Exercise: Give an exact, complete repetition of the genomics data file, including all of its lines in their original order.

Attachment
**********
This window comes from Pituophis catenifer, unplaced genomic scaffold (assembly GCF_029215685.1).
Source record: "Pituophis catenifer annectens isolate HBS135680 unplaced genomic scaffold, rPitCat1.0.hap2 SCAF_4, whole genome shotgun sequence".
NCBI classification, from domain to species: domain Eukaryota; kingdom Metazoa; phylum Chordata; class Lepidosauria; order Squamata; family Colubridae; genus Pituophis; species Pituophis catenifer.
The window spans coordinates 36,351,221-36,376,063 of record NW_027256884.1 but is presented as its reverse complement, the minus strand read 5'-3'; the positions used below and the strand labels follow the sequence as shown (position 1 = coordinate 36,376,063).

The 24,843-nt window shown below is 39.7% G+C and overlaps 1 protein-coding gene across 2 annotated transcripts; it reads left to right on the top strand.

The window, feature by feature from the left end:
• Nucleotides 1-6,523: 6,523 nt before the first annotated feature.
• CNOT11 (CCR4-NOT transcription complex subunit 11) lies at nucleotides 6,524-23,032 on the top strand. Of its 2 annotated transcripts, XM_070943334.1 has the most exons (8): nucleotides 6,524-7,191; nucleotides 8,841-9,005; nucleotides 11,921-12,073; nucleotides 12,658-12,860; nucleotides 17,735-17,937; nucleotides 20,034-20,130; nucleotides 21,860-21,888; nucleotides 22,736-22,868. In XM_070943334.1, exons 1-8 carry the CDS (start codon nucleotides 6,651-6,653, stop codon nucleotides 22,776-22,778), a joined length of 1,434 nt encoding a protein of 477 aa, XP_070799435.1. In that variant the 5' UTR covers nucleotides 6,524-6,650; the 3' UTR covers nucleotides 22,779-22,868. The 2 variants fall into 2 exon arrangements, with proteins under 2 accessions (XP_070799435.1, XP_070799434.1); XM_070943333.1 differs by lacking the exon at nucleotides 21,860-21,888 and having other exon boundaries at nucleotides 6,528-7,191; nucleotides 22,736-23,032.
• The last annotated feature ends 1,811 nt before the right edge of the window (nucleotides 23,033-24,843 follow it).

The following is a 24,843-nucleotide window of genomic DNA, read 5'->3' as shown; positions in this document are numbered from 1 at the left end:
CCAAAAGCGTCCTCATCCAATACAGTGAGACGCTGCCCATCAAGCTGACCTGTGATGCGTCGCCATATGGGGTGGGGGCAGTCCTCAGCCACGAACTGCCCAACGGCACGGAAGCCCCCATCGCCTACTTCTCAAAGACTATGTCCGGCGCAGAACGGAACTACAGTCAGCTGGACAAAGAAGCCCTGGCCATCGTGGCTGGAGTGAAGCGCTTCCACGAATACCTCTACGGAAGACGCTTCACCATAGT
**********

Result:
This window comes from Pituophis catenifer, unplaced genomic scaffold (assembly GCF_029215685.1).
Source record: "Pituophis catenifer annectens isolate HBS135680 unplaced genomic scaffold, rPitCat1.0.hap2 SCAF_4, whole genome shotgun sequence".
NCBI classification, from domain to species: domain Eukaryota; kingdom Metazoa; phylum Chordata; class Lepidosauria; order Squamata; family Colubridae; genus Pituophis; species Pituophis catenifer.
The window spans coordinates 36,351,221-36,376,063 of record NW_027256884.1 but is presented as its reverse complement, the minus strand read 5'-3'; the positions used below and the strand labels follow the sequence as shown (position 1 = coordinate 36,376,063).

The 24,843-nt window shown below is 39.7% G+C and overlaps 1 protein-coding gene across 2 annotated transcripts; it reads left to right on the top strand.

The window, feature by feature from the left end:
• Nucleotides 1-6,523: 6,523 nt before the first annotated feature.
• CNOT11 (CCR4-NOT transcription complex subunit 11) lies at nucleotides 6,524-23,032 on the top strand. Of its 2 annotated transcripts, XM_070943334.1 has the most exons (8): nucleotides 6,524-7,191; nucleotides 8,841-9,005; nucleotides 11,921-12,073; nucleotides 12,658-12,860; nucleotides 17,735-17,937; nucleotides 20,034-20,130; nucleotides 21,860-21,888; nucleotides 22,736-22,868. In XM_070943334.1, exons 1-8 carry the CDS (start codon nucleotides 6,651-6,653, stop codon nucleotides 22,776-22,778), a joined length of 1,434 nt encoding a protein of 477 aa, XP_070799435.1. In that variant the 5' UTR covers nucleotides 6,524-6,650; the 3' UTR covers nucleotides 22,779-22,868. The 2 variants fall into 2 exon arrangements, with proteins under 2 accessions (XP_070799435.1, XP_070799434.1); XM_070943333.1 differs by lacking the exon at nucleotides 21,860-21,888 and having other exon boundaries at nucleotides 6,528-7,191; nucleotides 22,736-23,032.
• The last annotated feature ends 1,811 nt before the right edge of the window (nucleotides 23,033-24,843 follow it).

The following is a 24,843-nucleotide window of genomic DNA, read 5'->3' as shown; positions in this document are numbered from 1 at the left end:
CCAAAAGCGTCCTCATCCAATACAGTGAGACGCTGCCCATCAAGCTGACCTGTGATGCGTCGCCATATGGGGTGGGGGCAGTCCTCAGCCACGAACTGCCCAACGGCACGGAAGCCCCCATCGCCTACTTCTCAAAGACTATGTCCGGCGCAGAACGGAACTACAGTCAGCTGGACAAAGAAGCCCTGGCCATCGTGGCTGGAGTGAAGCGCTTCCACGAATACCTCTACGGAAGACGCTTCACCATAGT